Via Federal News Radio:
The Naval Criminal Investigative Service has reopened a criminal investigation into a long-running scandal involving the operation of an illegitimate police force at Norfolk Naval Shipyard, rekindling the possibility of criminal prosecutions in a case in which investigators allege $21 million was wasted and more than $4 million in property remains missing.
The 12-year episode, details of which were first made public by Federal News Radio in August, involved the improper acquisition of weapons, vehicles and police and military gear by managers of an internal security unit that was not authorized to carry guns or perform law enforcement functions.
Most of the employees involved have retired and none have been prosecuted or punished thus far, but NCIS formally reopened its investigation on Sept. 21 after having closed the criminal probe three years earlier.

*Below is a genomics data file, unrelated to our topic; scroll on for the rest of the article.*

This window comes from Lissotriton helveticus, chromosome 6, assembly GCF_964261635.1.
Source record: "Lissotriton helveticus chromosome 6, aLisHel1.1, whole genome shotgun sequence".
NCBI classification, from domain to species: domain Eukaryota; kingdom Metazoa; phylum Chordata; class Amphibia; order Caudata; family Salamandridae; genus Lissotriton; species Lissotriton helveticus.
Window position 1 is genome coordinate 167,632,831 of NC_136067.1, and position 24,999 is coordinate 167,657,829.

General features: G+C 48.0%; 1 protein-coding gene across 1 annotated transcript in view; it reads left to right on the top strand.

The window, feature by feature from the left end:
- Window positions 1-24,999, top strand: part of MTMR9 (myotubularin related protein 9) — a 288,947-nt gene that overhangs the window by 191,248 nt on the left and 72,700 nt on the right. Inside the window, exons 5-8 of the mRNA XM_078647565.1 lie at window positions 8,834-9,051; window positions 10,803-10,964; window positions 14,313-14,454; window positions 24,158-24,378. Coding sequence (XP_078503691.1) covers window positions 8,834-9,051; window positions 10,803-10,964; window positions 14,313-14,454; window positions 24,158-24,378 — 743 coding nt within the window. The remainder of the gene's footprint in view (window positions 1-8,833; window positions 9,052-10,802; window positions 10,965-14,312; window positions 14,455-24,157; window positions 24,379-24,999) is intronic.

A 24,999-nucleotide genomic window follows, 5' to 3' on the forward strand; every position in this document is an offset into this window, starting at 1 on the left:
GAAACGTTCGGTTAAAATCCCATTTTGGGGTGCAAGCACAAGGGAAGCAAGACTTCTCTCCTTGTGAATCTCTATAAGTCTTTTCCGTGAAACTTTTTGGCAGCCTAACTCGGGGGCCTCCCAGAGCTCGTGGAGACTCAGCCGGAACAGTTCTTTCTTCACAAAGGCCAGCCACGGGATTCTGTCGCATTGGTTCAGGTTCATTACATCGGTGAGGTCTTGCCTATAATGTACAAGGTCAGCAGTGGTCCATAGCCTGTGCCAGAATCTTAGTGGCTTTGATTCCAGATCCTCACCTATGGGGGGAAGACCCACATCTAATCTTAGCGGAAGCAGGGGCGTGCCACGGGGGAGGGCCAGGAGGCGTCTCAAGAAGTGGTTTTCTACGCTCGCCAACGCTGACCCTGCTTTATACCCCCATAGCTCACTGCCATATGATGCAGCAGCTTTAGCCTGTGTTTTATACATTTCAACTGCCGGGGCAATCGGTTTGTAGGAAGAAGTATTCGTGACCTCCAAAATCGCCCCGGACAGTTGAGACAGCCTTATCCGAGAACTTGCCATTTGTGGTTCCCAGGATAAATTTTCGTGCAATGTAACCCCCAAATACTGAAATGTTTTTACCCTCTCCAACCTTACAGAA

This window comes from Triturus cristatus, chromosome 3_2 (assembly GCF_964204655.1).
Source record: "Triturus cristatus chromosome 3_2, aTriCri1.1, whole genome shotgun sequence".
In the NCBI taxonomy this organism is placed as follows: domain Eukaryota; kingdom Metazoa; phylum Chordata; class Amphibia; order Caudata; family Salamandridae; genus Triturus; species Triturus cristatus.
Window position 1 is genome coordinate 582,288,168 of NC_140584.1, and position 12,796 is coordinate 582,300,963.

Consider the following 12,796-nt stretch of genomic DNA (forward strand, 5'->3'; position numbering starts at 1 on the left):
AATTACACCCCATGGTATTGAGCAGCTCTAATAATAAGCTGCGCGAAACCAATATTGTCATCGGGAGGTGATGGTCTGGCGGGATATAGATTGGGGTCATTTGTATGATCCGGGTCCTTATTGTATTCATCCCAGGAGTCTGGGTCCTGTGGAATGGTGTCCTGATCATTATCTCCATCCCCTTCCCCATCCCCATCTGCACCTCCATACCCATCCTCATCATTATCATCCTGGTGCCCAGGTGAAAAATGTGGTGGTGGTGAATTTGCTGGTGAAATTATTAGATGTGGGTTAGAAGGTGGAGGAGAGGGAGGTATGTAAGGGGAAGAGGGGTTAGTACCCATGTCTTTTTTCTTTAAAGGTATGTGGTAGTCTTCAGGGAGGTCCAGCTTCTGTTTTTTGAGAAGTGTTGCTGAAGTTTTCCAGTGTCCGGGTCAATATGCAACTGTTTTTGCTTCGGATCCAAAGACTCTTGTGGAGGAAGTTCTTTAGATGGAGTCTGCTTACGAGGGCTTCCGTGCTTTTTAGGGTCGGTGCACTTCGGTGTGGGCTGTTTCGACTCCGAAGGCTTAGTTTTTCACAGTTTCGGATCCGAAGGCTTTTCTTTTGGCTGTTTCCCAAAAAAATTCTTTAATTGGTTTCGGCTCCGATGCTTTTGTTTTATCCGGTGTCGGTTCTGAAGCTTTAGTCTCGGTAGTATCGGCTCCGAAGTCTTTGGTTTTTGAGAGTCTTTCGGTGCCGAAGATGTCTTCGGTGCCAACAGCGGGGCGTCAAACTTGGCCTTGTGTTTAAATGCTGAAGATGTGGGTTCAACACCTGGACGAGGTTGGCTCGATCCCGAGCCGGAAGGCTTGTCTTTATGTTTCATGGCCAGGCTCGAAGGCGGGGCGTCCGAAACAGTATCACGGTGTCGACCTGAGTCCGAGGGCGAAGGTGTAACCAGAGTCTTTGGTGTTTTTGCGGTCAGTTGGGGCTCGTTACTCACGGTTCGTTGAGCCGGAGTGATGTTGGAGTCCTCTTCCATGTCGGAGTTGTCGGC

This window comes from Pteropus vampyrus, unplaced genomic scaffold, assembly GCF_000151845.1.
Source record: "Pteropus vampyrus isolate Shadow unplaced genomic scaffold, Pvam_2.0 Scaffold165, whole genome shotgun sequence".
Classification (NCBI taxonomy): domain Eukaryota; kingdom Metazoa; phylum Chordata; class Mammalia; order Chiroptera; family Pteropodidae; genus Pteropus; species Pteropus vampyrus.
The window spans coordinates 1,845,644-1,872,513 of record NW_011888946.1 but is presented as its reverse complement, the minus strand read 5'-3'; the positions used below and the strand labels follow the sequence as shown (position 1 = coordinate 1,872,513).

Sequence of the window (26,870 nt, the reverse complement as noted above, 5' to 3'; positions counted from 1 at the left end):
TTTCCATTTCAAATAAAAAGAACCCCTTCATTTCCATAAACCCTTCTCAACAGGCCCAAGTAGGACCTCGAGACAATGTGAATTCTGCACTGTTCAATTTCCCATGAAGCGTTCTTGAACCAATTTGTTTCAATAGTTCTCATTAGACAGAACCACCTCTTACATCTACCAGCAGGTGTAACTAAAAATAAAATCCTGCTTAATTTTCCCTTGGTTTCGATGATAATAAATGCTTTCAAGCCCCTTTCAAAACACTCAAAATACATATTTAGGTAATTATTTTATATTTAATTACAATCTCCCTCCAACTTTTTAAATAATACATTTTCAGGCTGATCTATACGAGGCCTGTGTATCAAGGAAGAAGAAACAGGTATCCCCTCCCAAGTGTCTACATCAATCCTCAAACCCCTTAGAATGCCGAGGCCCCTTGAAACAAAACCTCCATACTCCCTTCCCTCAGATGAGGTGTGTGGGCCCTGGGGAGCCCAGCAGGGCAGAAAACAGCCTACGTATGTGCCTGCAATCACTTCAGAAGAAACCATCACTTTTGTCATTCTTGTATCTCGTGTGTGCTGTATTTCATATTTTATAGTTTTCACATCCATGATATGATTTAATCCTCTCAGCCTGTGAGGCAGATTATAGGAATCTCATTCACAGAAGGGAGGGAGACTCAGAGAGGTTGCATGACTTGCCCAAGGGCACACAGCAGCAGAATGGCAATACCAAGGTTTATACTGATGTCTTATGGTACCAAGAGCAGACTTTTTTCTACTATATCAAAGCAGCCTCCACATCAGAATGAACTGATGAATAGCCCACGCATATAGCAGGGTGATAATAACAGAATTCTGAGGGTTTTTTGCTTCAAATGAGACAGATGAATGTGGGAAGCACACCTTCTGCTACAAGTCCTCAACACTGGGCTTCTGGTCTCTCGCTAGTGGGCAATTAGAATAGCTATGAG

Documents obtained by Federal News Radio in response to a Freedom of Information Act request to Naval Sea Systems Command (NAVSEA) show that NCIS initially investigated the case in 2014, but was not able to convince an assistant U.S. attorney at the time to authorize grand jury subpoenas or move forward with criminal prosecutions.
A government official knowledgeable about the details of the investigation said the criminal case that was presented to prosecutors at that time focused primarily on the security specialists’ acquisition and use of police badges. NCIS zeroed-in on that aspect only because investigators believed it represented the clearest evidence that the security division — a group of about 50 unarmed civilian employees designated “Code 1120” — had violated federal statutes, in this case, those against impersonating law enforcement officers.
The group allegedly “handed them out like candy,” including to people who did not even work in the security division, including base public affairs staff and senior installation managers. They also allegedly ordered and distributed “retired” badges.